Cooper, Bruce know how Tressel feels
By Tim May
The Columbus Dispatch
Jim Tressel might be lying low and feeling even lower, but his two predecessors — Earle Bruce and John Cooper — attest that there is life after being Ohio State’s football coach.
Cooper even made that point to Tressel’s wife, Ellen, at the Memorial Tournament. He was working as a charity volunteer in a hospitality tent when he said she appeared.
“I hugged her neck and said, ‘Ellen, great to see you out here,’” Cooper said. “And I told her, ‘Tell Coach to get out here, too. Hey, he doesn’t have anything to hang his head about. Get out. Enjoy life, for goodness sakes. Don’t let somebody else determine whether you are happy or not.’”
Tressel, who already was to be suspended the first five games this season for an NCAA rules violation, was encouraged to resign a week ago by president E. Gordon Gee and the board of trustees through athletic director Gene Smith. Cooper was fired by athletic director Andy Geiger following the 2000 season after 13 years. Bruce was fired by school president Ed Jennings the Monday before the 1987 Michigan game during his ninth season.
One day they were running one of the nation’s premier college football programs. The next day, they weren’t.
“Jim probably feels like his whole life has been taken away from him, really, because when you are the football coach at Ohio State, that is your life. It has to be,” Bruce said. “But you know, check the record, and it is fired or resigned under pressure for Ohio State coaches.
“The job is something else. I don’t know who would want this job. I remember hearing that after Woody was fired.”
Bruce took it anyway in 1979, replacing Woody Hayes, because of allegiance to his alma mater.
“But other guys talk about it being a nemesis and wouldn’t even consider it,” Bruce said.
He outran the nemesis for almost nine seasons. But after being fired, he still had one game to play, The Game, which turned out to be one of Ohio State’s greatest wins over Michigan.
“I don’t think they [Jennings and the administrators] thought we could win that game after I was fired,” Bruce said. “But I wanted to coach against Michigan, because I thought our only chance would be if I was the coach, because I could put that aside and concentrate on Michigan while a lot of people on my staff had a lot of difficulty putting it aside.”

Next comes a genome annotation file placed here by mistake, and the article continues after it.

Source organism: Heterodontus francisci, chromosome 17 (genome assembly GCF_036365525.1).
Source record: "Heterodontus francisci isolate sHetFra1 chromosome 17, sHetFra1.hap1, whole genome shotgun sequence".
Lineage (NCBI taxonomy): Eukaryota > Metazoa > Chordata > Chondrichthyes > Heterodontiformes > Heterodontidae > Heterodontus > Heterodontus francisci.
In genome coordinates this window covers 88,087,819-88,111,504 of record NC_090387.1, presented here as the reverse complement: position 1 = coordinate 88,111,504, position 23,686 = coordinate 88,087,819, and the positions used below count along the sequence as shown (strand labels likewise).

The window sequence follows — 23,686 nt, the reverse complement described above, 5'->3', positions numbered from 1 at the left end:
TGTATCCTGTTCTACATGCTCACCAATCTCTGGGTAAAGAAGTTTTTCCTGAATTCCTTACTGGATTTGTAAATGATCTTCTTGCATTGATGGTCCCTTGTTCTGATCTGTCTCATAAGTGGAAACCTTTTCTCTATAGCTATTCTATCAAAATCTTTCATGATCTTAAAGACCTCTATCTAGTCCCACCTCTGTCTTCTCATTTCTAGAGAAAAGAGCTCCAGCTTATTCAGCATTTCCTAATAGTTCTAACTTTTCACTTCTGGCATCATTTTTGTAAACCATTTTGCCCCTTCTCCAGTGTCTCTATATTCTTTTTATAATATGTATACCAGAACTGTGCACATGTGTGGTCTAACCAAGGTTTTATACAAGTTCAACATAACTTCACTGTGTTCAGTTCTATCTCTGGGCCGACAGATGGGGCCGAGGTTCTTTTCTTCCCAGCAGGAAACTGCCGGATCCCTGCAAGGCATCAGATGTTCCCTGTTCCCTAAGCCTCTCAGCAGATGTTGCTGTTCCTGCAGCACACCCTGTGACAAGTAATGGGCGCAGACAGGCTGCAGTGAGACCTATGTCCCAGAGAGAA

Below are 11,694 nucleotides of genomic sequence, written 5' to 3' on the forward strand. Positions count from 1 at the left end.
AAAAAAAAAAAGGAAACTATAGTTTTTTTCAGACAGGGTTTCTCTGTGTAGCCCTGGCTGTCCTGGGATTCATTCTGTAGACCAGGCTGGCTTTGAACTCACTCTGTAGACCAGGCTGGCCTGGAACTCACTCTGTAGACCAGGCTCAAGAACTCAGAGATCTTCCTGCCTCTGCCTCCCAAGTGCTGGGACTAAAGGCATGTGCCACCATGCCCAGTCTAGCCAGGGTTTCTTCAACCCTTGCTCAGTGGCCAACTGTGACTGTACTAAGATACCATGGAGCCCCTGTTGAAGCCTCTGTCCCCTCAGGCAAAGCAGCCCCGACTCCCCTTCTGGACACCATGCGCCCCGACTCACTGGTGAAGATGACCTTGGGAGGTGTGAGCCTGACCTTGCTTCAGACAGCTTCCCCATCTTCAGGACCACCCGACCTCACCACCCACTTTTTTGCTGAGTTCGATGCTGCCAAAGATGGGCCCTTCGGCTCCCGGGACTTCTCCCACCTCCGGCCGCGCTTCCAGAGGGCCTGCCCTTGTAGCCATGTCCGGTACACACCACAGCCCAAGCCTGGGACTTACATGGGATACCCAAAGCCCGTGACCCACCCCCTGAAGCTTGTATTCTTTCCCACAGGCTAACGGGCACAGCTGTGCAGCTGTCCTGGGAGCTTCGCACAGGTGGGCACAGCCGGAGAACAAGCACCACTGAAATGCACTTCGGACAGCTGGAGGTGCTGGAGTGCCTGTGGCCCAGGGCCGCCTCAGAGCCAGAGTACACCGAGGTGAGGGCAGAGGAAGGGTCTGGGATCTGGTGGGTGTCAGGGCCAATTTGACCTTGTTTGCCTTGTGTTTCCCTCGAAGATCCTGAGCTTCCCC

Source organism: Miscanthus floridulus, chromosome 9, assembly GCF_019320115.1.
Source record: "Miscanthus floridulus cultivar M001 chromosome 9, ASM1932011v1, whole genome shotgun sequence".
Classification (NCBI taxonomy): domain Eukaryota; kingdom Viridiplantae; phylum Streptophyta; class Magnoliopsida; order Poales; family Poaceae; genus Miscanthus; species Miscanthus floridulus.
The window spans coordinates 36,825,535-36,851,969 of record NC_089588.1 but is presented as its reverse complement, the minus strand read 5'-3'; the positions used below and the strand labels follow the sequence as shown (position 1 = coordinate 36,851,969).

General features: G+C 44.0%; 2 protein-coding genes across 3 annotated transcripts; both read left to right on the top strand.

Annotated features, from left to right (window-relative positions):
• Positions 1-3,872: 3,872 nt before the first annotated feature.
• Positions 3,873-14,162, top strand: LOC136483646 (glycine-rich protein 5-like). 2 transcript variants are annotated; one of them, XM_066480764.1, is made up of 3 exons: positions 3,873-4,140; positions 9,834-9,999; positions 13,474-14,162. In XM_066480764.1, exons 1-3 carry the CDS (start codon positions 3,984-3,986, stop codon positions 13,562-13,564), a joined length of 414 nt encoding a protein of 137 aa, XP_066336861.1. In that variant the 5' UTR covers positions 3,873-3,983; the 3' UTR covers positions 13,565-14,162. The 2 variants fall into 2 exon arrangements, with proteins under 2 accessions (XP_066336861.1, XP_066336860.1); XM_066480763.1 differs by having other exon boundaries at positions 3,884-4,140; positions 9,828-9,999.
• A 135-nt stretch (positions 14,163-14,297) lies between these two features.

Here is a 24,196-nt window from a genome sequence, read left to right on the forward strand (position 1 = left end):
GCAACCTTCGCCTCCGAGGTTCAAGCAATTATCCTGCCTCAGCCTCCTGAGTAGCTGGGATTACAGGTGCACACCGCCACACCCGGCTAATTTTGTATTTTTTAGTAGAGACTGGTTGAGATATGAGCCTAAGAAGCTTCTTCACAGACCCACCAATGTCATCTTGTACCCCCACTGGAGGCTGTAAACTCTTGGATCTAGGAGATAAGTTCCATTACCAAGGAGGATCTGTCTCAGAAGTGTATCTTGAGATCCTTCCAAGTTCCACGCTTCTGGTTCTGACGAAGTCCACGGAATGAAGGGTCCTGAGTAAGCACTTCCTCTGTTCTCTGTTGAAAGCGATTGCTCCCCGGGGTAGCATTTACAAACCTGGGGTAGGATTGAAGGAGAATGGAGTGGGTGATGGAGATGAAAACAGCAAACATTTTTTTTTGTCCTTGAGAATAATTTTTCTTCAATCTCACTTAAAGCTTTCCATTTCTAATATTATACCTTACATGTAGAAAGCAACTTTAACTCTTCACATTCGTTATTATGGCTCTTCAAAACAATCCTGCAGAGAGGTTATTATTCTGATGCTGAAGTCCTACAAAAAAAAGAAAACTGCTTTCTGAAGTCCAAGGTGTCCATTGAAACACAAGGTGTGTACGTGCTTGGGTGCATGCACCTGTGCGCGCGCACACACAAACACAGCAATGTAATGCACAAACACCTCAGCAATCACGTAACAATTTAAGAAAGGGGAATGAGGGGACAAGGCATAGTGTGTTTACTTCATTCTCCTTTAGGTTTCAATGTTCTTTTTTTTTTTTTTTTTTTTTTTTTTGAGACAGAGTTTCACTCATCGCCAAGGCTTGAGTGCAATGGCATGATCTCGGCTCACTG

Cooper was 64 when he was fired the day after a lopsided loss to South Carolina in the Outback Bowl. He thought for a time he might try to coach again.
“But then, you’re not going to get an Ohio State, or a Notre Dame, or a Southern Cal-type coaching job at that point,” Cooper said. “If you want to coach you have to go some place to try to rebuild a program, and I wasn’t going to do that.”
Bruce, now 80, was 56 when he was fired. He went on to coach at Northern Iowa and Colorado State before ending his career coaching arena football for two years, including the Columbus franchise in 2004.
“I needed to keep coaching,” Bruce said.
Tressel, 58, who was making $3.7 million per year, likely doesn’t need to keep coaching from a financial standpoint. But if he wants to work in college athletics, he is obligated to appear Aug. 12 in front of the NCAA Committee on Infractions. It likely will issue some level of “show cause” penalty that would make him effectively unemployable by another college for a period, but when that period is up, he could pursue other jobs.
But what job comes after Ohio State?
“Reality sets in, you’re probably not going to get one of those premier jobs like you had,” Cooper said. As for the sting of being relieved of duty, “I don’t think you ever get over that.”